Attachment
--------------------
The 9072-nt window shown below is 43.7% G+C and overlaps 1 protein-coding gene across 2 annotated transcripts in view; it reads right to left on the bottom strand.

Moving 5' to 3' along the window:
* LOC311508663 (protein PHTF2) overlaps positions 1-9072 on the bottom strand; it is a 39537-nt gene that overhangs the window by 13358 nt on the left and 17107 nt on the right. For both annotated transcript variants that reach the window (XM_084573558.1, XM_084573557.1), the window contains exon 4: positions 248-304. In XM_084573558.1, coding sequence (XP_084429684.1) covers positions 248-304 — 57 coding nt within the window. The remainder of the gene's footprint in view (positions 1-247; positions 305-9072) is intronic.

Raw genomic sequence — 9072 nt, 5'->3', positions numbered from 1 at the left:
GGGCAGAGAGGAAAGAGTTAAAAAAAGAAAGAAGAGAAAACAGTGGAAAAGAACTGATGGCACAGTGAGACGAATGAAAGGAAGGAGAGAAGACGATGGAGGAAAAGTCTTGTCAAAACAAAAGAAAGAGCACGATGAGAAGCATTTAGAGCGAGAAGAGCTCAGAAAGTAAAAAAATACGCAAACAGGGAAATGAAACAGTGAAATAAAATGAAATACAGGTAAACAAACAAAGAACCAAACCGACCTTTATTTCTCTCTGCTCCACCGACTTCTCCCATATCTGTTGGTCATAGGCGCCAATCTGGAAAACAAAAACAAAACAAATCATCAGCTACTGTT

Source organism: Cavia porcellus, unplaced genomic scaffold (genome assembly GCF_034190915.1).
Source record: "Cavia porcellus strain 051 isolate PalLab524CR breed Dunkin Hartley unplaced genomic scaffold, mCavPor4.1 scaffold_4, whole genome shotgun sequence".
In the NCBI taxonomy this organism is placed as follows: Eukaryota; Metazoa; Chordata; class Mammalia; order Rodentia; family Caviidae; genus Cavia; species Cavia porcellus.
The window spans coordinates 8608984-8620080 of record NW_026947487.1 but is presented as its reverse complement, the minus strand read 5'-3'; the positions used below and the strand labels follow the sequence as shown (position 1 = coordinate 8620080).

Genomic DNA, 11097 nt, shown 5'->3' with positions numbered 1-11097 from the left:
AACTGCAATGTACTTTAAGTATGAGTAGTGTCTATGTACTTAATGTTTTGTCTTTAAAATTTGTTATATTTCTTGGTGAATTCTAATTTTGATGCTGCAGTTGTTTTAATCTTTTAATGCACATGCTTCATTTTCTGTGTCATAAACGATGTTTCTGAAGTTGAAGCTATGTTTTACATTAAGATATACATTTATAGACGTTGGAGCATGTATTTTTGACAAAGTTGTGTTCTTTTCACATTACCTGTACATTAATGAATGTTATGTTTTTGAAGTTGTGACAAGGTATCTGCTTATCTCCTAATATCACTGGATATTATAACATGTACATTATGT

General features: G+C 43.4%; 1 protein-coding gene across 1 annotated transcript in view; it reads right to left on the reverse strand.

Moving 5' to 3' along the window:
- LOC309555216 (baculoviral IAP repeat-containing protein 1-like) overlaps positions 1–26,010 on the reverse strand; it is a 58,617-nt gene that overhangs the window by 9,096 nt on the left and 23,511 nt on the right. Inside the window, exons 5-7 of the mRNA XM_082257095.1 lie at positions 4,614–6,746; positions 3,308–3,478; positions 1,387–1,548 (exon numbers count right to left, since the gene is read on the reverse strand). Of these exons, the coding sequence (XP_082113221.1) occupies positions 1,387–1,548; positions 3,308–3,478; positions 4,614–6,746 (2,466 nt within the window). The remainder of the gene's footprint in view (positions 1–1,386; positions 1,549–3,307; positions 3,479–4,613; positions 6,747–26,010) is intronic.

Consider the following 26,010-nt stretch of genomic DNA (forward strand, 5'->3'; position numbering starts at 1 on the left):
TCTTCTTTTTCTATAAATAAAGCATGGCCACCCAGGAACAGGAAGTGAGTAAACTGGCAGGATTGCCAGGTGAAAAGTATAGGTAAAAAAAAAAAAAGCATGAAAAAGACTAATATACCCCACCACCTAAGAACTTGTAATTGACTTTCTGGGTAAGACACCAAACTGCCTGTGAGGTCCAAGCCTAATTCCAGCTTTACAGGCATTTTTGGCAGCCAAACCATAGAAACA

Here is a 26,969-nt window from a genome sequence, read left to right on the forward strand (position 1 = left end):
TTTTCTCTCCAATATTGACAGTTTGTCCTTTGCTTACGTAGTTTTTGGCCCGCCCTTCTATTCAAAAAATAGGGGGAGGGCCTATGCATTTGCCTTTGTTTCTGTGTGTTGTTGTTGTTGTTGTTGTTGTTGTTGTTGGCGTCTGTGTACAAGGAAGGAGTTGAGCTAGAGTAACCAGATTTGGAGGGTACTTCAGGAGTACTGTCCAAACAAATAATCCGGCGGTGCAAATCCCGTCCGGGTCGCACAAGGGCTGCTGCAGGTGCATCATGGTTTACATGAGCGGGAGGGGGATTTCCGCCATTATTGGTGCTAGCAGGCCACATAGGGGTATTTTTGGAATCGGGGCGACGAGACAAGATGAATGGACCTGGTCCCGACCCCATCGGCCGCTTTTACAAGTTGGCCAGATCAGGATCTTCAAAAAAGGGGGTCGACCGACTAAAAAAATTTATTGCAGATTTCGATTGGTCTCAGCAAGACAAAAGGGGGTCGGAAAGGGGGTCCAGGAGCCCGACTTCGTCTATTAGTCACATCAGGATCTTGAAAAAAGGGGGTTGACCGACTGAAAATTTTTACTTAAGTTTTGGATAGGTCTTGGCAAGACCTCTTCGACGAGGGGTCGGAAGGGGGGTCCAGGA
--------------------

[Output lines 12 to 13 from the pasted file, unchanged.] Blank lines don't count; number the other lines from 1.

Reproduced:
General features: G+C 43.4%; 1 protein-coding gene across 1 annotated transcript in view; it reads right to left on the reverse strand.

Moving 5' to 3' along the window: